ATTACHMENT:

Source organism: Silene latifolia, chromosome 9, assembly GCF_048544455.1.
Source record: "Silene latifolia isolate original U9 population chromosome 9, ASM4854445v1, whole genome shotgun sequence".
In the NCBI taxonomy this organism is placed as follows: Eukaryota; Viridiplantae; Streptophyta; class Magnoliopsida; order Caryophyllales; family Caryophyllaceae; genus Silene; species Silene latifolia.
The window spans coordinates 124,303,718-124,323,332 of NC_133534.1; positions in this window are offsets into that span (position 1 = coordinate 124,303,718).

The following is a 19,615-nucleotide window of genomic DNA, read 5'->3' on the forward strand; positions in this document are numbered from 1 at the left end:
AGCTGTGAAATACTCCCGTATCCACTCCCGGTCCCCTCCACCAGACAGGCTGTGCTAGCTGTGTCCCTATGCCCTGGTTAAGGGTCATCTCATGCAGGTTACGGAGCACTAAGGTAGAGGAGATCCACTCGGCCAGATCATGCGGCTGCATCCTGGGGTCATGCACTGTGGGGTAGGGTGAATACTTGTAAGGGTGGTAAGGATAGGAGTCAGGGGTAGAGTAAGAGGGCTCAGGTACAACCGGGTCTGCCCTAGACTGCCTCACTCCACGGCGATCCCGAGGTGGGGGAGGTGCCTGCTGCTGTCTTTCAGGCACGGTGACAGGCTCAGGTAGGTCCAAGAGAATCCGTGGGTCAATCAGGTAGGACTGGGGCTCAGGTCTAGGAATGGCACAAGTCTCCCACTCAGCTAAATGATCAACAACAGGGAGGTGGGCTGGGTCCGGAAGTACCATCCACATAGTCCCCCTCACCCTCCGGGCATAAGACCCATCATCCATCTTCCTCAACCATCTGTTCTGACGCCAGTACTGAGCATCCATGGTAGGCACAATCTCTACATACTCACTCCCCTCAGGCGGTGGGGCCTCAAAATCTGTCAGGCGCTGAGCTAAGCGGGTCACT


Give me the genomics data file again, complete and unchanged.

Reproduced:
Source organism: Silene latifolia, chromosome 9, assembly GCF_048544455.1.
Source record: "Silene latifolia isolate original U9 population chromosome 9, ASM4854445v1, whole genome shotgun sequence".
In the NCBI taxonomy this organism is placed as follows: Eukaryota; Viridiplantae; Streptophyta; class Magnoliopsida; order Caryophyllales; family Caryophyllaceae; genus Silene; species Silene latifolia.
The window spans coordinates 124,303,718-124,323,332 of NC_133534.1; positions in this window are offsets into that span (position 1 = coordinate 124,303,718).

The following is a 19,615-nucleotide window of genomic DNA, read 5'->3' on the forward strand; positions in this document are numbered from 1 at the left end:
AGCTGTGAAATACTCCCGTATCCACTCCCGGTCCCCTCCACCAGACAGGCTGTGCTAGCTGTGTCCCTATGCCCTGGTTAAGGGTCATCTCATGCAGGTTACGGAGCACTAAGGTAGAGGAGATCCACTCGGCCAGATCATGCGGCTGCATCCTGGGGTCATGCACTGTGGGGTAGGGTGAATACTTGTAAGGGTGGTAAGGATAGGAGTCAGGGGTAGAGTAAGAGGGCTCAGGTACAACCGGGTCTGCCCTAGACTGCCTCACTCCACGGCGATCCCGAGGTGGGGGAGGTGCCTGCTGCTGTCTTTCAGGCACGGTGACAGGCTCAGGTAGGTCCAAGAGAATCCGTGGGTCAATCAGGTAGGACTGGGGCTCAGGTCTAGGAATGGCACAAGTCTCCCACTCAGCTAAATGATCAACAACAGGGAGGTGGGCTGGGTCCGGAAGTACCATCCACATAGTCCCCCTCACCCTCCGGGCATAAGACCCATCATCCATCTTCCTCAACCATCTGTTCTGACGCCAGTACTGAGCATCCATGGTAGGCACAATCTCTACATACTCACTCCCCTCAGGCGGTGGGGCCTCAAAATCTGTCAGGCGCTGAGCTAAGCGGGTCACT